L'Instruction EMCC présente des propositions dans le but de protéger les migrants. L'Eglise leur offre un accueil immédiat mais aussi de longue durée et elle les prépare à s'intégrer dans la société qui les reçoit (EMCC, 42). L'Instruction refuse toute assimilation et encourage une société interculturelle.

Le dialogue interreligieux et interculturel fait partie de la mission de l'Eglise aujourd'hui (EMCC, 59). Celle-ci offre son aide à tous, sans discrimination de race ou de religion, et dans le respect de la dignité humaine. Le dialogue exige des communautés catholiques un accueil dans le respect de l'identité de tous et de chacun (EMCC, 60), en tenant compte de ce que, parfois, il existe des valeurs communes, mais aussi des valeurs divergentes (EMCC, 66). Mais les immigrés sont toujours invités à respecter les lois et les valeurs de la société d'accueil.

Un principe qui est important ici est celui de la réciprocité basée sur le respect mutuel. Il s'agit d'une attitude du cÂœur et de l'esprit qui nous permet de vivre ensemble en ayant les mêmes droits et les mêmes devoirs. Aussi, est-il nécessaire de défendre les droits des minorités (EMCC, 64).

Solidarité, coopération, interdépendance et distribution juste des biens de la terre : tels sont les éléments sur lesquels travailler avec détermination pour le bien des migrants ou de tous ceux qui voudraient immigrer (EMCC, 4,8-9 ; 49,43).

Les Centres d'éducation supérieure catholique (universités, collèges, séminaires, etc.) doivent donc faire tout leur possible pour approfondir le phénomène de la mobilité humaine, en tenant compte surtout des lettres écrites à ce sujet par le Conseil Pontifical, conjointement à d'autres organismes de la Curie romaine, aux Evêques des Eglises orientales catholiques et aux Ordinaires des diocèses, aux Supérieurs généraux des Instituts de Vie consacrée, aux Responsables des Associations de Vie apostolique et des Instituts séculiers, aux Recteurs de Séminaires, etc.


* Address given at the Luncheon session organised by the Lay Centre at Foyer Unitas Rome, 20/06/2007

[1]  Cf. Benedict XVI, Message for  the World Day of Migrants and Refugees 2006: Oss. Rom. 254 (29.10.2005), p. 4; A. Marchetto, “Migrations: a sign of the times”: published by the Pontifical Council for the Pastoral Care of Migrants and Itinerant People, The ChurchÂ’s care for migrants (Quaderni Universitari, Part I), Libreria Editrice Vaticana, Vatican City 2005, pp. 28-40.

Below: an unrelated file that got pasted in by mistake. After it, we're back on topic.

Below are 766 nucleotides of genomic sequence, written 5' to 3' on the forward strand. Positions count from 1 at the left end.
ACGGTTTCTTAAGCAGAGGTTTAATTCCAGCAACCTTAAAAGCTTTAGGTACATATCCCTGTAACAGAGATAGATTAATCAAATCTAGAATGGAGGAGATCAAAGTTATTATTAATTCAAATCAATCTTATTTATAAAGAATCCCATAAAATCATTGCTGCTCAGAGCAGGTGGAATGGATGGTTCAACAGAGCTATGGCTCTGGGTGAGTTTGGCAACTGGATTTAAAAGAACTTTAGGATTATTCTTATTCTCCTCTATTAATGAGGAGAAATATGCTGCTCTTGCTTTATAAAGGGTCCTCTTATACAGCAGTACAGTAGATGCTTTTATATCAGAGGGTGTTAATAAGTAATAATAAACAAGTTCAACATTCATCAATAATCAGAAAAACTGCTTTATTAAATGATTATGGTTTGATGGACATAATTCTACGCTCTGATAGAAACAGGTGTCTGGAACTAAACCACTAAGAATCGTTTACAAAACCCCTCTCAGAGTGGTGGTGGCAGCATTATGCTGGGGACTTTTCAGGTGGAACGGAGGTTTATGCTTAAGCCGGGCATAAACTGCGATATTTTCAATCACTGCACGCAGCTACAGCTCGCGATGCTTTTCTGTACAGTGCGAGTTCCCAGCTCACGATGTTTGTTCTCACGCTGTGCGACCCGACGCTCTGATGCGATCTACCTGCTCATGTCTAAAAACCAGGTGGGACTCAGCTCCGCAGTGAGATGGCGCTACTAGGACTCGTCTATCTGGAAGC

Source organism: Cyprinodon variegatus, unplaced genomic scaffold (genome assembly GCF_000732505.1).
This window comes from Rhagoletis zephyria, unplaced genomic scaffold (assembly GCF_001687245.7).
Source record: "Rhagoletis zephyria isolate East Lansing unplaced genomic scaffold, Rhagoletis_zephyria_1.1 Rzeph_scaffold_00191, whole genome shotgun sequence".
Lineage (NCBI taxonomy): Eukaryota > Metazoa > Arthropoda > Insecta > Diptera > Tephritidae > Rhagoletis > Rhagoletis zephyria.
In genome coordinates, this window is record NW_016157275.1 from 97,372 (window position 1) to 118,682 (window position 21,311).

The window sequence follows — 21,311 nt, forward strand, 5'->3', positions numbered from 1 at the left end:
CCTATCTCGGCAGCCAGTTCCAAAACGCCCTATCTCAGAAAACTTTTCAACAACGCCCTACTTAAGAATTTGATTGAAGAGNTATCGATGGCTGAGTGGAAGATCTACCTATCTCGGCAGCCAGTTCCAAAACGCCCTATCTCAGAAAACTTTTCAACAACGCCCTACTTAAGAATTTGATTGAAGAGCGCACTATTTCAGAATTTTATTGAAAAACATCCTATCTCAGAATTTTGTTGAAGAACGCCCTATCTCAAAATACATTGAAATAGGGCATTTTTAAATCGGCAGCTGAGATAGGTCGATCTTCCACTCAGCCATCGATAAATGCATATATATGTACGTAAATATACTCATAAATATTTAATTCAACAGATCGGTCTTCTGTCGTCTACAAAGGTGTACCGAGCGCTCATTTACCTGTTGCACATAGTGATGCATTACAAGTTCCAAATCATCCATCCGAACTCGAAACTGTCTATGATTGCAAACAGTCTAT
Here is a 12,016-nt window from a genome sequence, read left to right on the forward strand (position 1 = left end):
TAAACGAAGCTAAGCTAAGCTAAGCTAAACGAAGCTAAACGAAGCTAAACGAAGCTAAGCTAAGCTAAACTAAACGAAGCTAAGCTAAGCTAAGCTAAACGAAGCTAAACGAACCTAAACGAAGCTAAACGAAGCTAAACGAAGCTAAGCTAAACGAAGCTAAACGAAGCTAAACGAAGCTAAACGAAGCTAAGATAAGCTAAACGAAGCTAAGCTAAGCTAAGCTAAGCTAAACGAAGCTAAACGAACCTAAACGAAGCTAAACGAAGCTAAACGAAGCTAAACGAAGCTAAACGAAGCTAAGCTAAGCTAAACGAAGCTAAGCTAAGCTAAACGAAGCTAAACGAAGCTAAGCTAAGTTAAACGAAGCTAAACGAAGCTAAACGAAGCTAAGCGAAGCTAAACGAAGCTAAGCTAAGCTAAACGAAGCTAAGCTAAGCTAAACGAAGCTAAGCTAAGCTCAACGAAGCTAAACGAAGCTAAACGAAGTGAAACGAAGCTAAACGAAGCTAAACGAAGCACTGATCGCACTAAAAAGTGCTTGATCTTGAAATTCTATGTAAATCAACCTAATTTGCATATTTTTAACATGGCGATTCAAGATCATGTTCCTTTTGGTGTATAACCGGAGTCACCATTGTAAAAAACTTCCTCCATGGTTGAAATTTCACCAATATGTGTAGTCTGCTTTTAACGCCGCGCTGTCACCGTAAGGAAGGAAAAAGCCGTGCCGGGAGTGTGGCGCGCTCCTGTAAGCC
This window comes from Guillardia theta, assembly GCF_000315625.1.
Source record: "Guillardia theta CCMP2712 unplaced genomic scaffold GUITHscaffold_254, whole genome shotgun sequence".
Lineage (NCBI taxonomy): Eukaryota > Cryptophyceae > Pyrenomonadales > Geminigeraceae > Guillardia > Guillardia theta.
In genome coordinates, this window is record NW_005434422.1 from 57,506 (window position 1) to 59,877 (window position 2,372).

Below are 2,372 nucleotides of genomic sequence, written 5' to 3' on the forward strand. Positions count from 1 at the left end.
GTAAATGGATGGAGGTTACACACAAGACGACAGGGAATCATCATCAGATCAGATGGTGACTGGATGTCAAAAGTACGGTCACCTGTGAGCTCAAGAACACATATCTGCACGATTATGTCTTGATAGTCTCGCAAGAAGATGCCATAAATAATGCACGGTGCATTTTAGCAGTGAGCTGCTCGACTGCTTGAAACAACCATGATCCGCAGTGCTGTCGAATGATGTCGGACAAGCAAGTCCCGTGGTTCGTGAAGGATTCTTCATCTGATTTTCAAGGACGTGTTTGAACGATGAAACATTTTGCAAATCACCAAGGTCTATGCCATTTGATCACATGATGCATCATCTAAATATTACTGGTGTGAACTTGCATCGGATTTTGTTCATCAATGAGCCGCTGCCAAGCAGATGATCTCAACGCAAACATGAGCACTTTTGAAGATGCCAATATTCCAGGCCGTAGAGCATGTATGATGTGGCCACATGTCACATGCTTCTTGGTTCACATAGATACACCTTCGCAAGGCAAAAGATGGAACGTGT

[2]  To take the last century only: With prophetic intuition Pius XII wrote his Apostolic Constitution Exsul Familia (AAS XLIV [1952] 649-704), considered the Magna Charta of the ChurchÂ’s thought on migrations. Later Paul VI, continuing and practising the teaching of the Second Vatican Ecumenical Council, wrote the Motu Proprio Pastoralis Migratorum Cura (AAS LXI [1969] 601-603), promulgating the Instruction of the Congregation for Bishops De Pastorali Migratorum Cura  (AAS LXI [1969] 614-643). Then, in 1978, the Pontifical Commission for the Pastoral Care of Migration and Tourism addressed a circular letter to the Episcopal Conferences The Church and Human Mobility (AAS LXX [1978] 357-378). Cfr. our Instruction Erga migrantes caritas Christi, Nos. 19-33, see note 3 ; Pontifical Council for the Pastoral Care of Migrants and Itinerant People (editor), The ChurchÂ’s care for migrants (Quaderni Universitari Part I), Libreria Editrice Vaticana, Vatican City 2005, A. Marchetto, “The Church of the Council and pastoral care of welcome”: People on the Move XXXVIII (102, 2006), pp. 131-145.

[3]  In 2004 the Pontifical Council for the Pastoral Care of Migrants and Itinerant People published the Instruction Erga migrantes caritas Christi: AAS  XCVI (2004) 762-822 and People on the Move  XXXVI (95, 2004) and the website: curia/pontifical councils/migrants. See also the comments on the Instruction in People on the Move XXXVII (98, 2005), pp. 23-125, especially on the topics of ecumenism and the interreligious dialogue, pp. 45-63.

[4]  See for example the Pontifical Message for the World Day of Peace 2007 on “The human person, the heart of peace”: Oss. Rom. 146 (44.429 – 13.12.2006), pp. 4-5.

[5]  The topics of this important chapter in the pastoral care of human mobility are dealt with in Migranti e pastorale dÂ’accoglienza, edited by the Pontifical Council for the Pastoral Care of Migrants and Itinerant People (Quaderni Universitari, Part II), Libreria Editrice Vaticana, Vatican City 2006.

[6] Cf. The minutes of the XVII Plenary Session of our Pontifical Council held from 15 to 17 May 2006 on the subject of “Migration and movement from and to countries of Islamic majority”: People on the Move XXXVIII (101 Suppl, 2006). For the interreligious dialogue see in particular pp. 187-224. No. 11 of the conclusions and recommendations is of special interest: “It was moreover seen how important it is to distinguish what these societies can or cannot tolerate in Islamic culture, what must be respected or shared in relation to the faithful of other religions (see EMCC 65 and 66), so as to be able to give indications to politicians too for drawing up civil legislation that will respect the competence of all”: ibid. p. 43.

[7]  Benedict XVI, too, has made reference to this. See People on the Move XXXVIII (101 Suppl., 2006), p. 5.

[8]  See the final statement of the Second World Congress for the Pastoral Care of International Students organised by the Pontifical Council for the Pastoral Care of Migrants and Itinerant People in December 2005: http:// students_it.htm. The First Congress with the theme: The Role of the Church in the World of Foreign Students. Proceedings of the First World Congress on the Pastoral Care of Foreign Students (Rome, 17-19 September 1996) published by Leberit Printing Press, Rome 1996.

[9]  See People on the Move XXXVII (No. 99, 2005) p. 89-221.